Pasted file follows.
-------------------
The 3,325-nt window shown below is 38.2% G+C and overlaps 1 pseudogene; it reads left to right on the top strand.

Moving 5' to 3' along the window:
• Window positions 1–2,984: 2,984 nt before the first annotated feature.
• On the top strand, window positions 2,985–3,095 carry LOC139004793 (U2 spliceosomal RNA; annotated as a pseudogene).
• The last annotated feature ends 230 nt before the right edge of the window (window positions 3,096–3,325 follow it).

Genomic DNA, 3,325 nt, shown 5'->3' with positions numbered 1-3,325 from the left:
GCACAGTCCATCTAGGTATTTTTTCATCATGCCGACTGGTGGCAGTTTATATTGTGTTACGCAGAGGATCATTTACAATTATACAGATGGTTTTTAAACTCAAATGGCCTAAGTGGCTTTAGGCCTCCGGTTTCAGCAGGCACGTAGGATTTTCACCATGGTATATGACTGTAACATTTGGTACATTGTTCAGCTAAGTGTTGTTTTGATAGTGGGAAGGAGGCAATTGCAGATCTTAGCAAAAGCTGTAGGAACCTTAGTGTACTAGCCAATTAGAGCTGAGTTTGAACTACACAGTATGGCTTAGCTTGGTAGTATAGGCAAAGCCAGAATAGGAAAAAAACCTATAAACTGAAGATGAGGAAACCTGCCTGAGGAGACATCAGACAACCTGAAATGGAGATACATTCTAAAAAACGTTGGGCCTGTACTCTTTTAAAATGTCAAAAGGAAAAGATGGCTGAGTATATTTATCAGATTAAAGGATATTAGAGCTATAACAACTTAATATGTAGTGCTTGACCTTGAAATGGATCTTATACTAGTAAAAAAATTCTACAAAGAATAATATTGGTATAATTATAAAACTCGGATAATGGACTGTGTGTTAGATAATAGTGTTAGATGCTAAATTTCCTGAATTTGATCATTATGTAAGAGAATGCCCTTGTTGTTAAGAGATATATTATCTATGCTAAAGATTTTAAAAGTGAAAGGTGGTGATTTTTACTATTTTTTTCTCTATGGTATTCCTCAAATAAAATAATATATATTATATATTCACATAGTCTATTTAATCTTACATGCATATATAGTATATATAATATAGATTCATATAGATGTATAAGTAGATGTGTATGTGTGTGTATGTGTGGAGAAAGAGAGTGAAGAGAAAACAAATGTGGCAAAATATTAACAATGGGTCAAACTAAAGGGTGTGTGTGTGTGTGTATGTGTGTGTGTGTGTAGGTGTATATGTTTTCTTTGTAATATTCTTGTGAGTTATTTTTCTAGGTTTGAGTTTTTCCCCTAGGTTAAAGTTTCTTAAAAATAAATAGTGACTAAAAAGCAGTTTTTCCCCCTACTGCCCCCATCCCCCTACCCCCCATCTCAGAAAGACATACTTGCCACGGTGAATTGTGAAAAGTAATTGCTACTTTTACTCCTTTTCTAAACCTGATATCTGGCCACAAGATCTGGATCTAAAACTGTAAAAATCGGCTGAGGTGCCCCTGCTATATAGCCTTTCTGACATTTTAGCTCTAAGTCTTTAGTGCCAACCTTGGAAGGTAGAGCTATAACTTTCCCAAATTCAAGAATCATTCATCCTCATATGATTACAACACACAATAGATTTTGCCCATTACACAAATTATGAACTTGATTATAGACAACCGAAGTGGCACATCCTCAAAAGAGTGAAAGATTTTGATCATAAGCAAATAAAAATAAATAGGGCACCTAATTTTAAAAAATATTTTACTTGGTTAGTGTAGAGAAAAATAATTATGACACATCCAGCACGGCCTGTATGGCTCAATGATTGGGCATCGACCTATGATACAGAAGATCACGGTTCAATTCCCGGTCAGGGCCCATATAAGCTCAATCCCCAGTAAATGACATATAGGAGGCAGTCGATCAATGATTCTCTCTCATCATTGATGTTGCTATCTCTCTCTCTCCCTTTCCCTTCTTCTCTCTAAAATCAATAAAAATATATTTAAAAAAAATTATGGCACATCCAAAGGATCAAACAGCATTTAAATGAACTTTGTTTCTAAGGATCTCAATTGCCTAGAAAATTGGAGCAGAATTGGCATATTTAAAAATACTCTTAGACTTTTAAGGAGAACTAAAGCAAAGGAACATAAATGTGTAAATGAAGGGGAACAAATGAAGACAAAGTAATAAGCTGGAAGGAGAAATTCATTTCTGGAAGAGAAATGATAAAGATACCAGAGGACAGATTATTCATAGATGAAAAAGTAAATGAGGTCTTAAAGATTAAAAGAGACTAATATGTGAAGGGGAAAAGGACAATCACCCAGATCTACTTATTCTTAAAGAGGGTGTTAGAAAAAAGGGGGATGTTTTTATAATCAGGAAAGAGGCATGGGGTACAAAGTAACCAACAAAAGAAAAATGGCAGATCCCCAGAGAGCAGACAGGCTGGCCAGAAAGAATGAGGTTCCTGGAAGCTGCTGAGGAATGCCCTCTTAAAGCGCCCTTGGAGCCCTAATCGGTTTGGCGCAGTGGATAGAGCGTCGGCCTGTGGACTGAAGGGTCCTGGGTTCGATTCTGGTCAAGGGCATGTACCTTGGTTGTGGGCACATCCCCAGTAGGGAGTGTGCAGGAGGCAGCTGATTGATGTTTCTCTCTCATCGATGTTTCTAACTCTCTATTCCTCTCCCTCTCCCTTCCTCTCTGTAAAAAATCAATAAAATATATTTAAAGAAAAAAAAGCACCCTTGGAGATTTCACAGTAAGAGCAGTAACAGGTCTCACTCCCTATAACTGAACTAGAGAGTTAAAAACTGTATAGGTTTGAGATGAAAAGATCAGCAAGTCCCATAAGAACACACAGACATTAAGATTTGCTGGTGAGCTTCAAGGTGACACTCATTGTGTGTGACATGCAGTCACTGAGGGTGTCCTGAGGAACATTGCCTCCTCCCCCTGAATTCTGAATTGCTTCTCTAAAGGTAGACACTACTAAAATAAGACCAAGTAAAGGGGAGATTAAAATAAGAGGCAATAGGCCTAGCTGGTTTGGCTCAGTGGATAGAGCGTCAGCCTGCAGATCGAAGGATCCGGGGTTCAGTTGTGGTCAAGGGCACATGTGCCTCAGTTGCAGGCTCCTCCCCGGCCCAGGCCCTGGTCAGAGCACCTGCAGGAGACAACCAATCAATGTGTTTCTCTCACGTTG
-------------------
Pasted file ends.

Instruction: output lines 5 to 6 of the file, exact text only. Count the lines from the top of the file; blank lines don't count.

• The last annotated feature ends 230 nt before the right edge of the window (window positions 3,096–3,325 follow it).

Genomic DNA, 3,325 nt, shown 5'->3' with positions numbered 1-3,325 from the left: